10 Unique Souvenirs To Pick Up In Marrakech, Morocco

Ras El Hanout Spices Marrakech © Mark Rowland
Ras El Hanout Spices Marrakech © Mark Rowland
Photo of Mandy Sinclair
9 February 2017

With a bustling local artisan community, and workshops scattered throughout the medina where men and women bring their crafts to life using traditional tools and methods, souvenirs from Marrakech are often one-of-a-kind. With so much on offer and a range of choice in the labyrinth-like souk, we have picked our favorite items to keep the memories of a Marrakech vacation alive.

Argan Oil

Produced in nearby Essaouira, the only place in the world where argan trees grow, argan oil is a hot commodity and an in-demand purchase. Be careful with the quality as not all oils are prepared equally or with the same quality of products. Check out the selection at Rue 33 Majorelle for the best selection.

Argan Oil | © Paul Barker Hemings

Tadelakt Home Accessories

Colorful and shiny products with a tadelakt finishing, a technique that is popular in Marrakech riads. Master craftsmen refine vases and objets d’art in their little workshops and we love the colorful bathroom accessories – little containers, soap dishes and toothbrush holders in a range of colors from turquoise to metallic browns.


Either adorned with sequins, made from suede or Moroccan carpets, babouche slippers are a traditional souvenir. Round-toed or pointy-toed, shop like Sarah Jessica Parker in Sex in the City 2 in the slipper souk where the selection seems never-ending as do the shops.

Babouche Slippers | © Cait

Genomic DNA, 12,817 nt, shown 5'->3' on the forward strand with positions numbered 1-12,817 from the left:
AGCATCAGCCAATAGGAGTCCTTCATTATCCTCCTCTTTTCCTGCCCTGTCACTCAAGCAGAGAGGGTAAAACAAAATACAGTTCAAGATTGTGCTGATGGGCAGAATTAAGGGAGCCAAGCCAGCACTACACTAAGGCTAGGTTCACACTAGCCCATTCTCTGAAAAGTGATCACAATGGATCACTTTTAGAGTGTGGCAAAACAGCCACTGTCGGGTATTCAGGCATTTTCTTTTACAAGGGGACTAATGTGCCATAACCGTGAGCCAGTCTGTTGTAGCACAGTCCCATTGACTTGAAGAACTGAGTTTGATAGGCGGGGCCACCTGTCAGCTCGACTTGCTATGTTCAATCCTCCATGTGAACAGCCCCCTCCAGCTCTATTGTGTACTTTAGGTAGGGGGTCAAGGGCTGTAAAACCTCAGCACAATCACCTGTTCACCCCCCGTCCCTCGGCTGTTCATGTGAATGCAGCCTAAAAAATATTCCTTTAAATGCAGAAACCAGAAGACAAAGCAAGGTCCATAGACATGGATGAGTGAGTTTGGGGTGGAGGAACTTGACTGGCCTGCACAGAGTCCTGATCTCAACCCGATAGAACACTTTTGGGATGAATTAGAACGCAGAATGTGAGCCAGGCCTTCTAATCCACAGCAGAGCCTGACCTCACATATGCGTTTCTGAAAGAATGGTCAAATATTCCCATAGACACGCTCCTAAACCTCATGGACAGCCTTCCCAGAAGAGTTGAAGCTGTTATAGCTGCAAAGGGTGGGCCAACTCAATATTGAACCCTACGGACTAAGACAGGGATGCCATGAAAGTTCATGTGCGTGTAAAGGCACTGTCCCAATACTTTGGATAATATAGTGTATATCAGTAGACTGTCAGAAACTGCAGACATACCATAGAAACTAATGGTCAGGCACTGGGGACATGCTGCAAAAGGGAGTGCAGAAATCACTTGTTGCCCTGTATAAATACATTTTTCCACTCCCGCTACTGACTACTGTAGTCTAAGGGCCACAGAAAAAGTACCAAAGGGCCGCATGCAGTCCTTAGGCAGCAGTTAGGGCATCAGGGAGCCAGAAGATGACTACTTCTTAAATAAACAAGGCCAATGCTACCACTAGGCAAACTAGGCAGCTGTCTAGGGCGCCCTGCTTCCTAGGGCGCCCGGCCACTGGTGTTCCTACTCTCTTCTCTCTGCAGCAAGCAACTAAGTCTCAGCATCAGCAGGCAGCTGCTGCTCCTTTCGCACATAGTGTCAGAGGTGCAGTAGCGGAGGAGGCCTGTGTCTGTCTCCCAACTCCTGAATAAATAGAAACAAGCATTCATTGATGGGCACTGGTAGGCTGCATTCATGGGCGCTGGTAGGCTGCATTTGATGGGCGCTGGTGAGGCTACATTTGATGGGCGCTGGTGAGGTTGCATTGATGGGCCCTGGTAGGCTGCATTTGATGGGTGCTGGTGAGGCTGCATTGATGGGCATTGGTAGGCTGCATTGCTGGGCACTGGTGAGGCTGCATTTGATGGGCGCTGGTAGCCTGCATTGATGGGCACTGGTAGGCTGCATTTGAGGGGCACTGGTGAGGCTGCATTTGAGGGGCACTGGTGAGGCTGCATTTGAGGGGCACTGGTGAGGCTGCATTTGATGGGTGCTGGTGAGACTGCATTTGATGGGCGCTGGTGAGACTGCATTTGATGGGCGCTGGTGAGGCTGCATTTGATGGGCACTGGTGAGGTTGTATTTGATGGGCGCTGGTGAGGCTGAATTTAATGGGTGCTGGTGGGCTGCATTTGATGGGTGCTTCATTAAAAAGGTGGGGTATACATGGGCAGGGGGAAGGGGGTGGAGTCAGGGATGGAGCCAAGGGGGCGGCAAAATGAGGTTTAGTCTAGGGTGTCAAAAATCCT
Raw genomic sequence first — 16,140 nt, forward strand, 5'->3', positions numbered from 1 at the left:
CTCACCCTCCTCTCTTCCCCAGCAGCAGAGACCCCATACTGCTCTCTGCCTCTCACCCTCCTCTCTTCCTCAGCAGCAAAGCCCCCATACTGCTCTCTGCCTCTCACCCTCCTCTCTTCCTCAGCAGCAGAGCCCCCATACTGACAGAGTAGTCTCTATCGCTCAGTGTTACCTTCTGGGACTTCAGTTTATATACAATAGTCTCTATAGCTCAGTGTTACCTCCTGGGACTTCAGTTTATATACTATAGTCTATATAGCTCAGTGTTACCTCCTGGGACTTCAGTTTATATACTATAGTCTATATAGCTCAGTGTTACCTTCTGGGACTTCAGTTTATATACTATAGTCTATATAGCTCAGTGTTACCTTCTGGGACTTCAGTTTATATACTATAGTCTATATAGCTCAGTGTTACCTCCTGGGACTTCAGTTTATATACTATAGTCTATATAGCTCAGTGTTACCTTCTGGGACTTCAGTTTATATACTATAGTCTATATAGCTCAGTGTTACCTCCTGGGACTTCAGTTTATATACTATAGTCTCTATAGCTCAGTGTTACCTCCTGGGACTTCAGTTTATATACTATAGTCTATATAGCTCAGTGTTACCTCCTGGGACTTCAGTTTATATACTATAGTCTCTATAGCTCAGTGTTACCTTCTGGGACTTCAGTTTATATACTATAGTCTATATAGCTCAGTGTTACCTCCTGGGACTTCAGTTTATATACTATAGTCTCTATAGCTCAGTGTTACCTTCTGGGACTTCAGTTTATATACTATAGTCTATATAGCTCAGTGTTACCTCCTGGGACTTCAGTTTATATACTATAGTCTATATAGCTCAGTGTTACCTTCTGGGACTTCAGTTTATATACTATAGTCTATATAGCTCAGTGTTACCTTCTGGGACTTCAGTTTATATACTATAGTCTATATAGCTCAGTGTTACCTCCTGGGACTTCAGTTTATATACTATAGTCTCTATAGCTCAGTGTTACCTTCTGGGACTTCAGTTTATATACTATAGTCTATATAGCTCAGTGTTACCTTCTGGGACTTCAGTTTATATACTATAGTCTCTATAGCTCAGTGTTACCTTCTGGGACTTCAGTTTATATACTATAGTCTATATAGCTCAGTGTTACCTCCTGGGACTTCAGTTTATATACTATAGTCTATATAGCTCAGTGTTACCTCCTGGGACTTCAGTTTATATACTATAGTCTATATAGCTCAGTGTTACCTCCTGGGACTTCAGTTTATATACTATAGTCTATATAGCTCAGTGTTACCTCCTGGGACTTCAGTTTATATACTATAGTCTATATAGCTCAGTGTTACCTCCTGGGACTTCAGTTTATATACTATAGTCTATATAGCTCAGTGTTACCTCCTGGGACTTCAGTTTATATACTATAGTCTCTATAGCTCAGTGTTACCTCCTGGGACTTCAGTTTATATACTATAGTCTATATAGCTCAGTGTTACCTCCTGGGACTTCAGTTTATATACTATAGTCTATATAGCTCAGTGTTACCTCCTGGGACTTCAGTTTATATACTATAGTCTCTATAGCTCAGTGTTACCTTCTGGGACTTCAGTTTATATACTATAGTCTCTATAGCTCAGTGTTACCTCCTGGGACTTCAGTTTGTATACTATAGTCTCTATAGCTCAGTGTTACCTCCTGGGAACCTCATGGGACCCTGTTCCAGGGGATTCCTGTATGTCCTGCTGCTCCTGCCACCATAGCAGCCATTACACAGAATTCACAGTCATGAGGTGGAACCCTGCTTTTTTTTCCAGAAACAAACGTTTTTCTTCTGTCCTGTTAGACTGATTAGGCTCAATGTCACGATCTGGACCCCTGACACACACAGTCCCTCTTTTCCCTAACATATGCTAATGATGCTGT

Leather Bags

With tanneries nearby and young artisans creating leather goods before one’s eyes throughout the souk, in particular the leather souk, buying leather in Marrakech is a must-do. Make sure to check out the quality before you buy (the best way is by smelling). These bags are traditionally worn by Berber men, but today are popular souk finds.

Green Glass and Tableware

Originally hand-blown in Casablanca, the traditional green glass teacups and serving ware are available throughout the souks. This specialty was at risk of disappearing when the factory closed due to reduced demand given the rise in foreign imports. However, thanks to the Beldi Glass company, the tradition continues and the tea cups are available in various sizes and styles as well as Moroccan tableware to accompany it.

Tea glasses | © Sherwood/Flickr


A style popular with both men and women – in winter for men and in summer months for women – various styles and quality of djellaba (traditional dress) are available. Grab a colorful women’s djellaba at one of the many shops in Souk Smarrine or head to one of the trendy boutiques for a designer option.

Local wears Djellaba Morocco | © Amina Tagemouati

Berber baskets

Originating from the Sahara desert, these breadbaskets and platters have become popular in recent years as riads and restaurants include the colorful dishes as part of their interior décor. Available in all color combinations and sizes, the baskets are both functional and decorative.

Berber Bread Baskets | © Mandy Sinclair

Market Bags

Perfect for market days, when heading to the beach or just home decor, the straw baskets available in the souks are both practical and vibrant. Made by hand, often before your eyes by women in the spice squares, the bags are often adorned with leather handles, colourful stitching and pompoms or tassles, and even sequins for added bling!

Ras El Hanout

Ras el hanout, meaning ‘head of the shop’ as it is often blended by the local shopkeeper, is a blend of the best spices in the local Marrakech shops, including but not limited to cumin, cinnamon, allspice, ginger and more. Purchase at an unassuming corner store, referred locally as a hanout, or in the spice markets.

Spices Marrakech | © Mark Rowland

Artisanal Soaps

With herbs like lavender and rosemary and ingredients like argan oil locally grown in Marrakech and readily available, artisan soaps are a lovely souvenir. Orange blossom water and even jasmine make for lovely bar soaps and room sprays, while the addition of argan oil by some soap makers provides extra moisturizer.

Soaps Marrakech | © Louisa Thomson

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